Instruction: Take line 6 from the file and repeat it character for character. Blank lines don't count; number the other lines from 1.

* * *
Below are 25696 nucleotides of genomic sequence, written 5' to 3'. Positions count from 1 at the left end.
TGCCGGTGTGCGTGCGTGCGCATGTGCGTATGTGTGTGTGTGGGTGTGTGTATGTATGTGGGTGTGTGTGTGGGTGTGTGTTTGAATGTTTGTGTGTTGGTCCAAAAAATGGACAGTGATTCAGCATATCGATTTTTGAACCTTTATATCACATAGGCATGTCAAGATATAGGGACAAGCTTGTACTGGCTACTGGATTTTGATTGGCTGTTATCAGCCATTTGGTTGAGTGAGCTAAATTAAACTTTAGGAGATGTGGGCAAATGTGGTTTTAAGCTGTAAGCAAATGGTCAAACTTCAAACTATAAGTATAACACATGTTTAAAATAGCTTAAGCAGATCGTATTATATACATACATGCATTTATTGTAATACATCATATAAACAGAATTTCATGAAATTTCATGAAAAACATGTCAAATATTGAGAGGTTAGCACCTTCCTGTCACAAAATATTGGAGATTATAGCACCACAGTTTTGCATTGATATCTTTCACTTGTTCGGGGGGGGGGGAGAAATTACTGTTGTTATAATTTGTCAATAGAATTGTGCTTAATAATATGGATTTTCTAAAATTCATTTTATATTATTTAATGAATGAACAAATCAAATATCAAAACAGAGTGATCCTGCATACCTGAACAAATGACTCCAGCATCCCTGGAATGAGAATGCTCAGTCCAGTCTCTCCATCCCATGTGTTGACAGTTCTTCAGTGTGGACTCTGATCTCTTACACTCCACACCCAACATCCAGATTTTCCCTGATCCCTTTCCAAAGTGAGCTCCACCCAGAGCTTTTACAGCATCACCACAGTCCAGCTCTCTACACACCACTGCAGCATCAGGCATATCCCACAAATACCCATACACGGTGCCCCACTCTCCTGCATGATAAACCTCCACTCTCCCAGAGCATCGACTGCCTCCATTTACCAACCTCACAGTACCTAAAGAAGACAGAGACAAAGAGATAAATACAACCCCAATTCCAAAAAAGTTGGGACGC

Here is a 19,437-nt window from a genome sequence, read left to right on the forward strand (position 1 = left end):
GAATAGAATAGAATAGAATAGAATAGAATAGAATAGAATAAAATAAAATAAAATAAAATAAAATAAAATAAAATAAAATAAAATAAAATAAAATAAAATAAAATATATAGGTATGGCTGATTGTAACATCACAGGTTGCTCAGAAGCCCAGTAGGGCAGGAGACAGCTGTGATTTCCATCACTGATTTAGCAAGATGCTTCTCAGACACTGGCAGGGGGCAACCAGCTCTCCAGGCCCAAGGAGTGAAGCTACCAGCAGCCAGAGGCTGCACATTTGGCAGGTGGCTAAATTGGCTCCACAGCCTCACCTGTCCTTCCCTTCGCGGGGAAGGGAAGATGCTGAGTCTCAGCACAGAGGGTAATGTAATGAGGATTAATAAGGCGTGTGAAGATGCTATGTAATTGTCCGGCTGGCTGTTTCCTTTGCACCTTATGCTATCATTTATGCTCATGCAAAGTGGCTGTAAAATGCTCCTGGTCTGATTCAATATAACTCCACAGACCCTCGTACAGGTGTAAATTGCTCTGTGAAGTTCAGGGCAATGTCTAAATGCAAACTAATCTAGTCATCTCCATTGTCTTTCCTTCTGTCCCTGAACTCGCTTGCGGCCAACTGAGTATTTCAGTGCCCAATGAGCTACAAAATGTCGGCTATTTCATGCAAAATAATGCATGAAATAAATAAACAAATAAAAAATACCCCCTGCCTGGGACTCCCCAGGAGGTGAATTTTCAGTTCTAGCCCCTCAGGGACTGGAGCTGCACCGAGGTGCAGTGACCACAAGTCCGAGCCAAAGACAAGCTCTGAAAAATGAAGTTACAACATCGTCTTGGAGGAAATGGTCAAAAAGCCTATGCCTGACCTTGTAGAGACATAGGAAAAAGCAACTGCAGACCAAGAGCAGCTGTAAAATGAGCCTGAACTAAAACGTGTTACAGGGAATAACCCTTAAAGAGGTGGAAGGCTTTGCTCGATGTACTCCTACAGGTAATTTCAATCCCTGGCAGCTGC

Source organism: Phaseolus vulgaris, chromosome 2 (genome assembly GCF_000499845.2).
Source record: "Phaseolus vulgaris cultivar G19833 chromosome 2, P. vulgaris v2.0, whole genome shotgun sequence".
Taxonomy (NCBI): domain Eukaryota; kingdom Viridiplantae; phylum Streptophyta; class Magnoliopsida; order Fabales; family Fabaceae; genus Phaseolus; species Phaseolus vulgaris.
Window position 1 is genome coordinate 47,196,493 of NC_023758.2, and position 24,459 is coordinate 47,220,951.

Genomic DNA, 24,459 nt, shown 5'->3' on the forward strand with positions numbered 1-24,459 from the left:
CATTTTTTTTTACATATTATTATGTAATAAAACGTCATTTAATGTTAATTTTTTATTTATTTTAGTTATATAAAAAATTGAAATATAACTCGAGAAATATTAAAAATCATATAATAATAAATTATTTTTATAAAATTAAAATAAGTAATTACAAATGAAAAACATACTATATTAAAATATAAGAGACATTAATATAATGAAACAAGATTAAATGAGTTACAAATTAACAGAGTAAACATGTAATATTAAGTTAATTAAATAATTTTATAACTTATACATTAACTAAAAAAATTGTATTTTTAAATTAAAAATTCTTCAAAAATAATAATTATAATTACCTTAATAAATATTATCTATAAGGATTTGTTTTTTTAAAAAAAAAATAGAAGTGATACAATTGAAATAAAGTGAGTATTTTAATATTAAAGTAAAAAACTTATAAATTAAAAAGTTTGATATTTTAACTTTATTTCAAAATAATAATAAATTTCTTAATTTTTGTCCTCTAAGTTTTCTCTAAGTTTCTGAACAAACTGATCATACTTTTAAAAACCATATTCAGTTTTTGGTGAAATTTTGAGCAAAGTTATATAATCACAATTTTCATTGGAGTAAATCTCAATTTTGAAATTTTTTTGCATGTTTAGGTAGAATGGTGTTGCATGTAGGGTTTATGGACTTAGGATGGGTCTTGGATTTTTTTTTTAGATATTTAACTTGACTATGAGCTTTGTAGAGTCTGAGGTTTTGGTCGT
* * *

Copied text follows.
Source record: "Phaseolus vulgaris cultivar G19833 chromosome 2, P. vulgaris v2.0, whole genome shotgun sequence".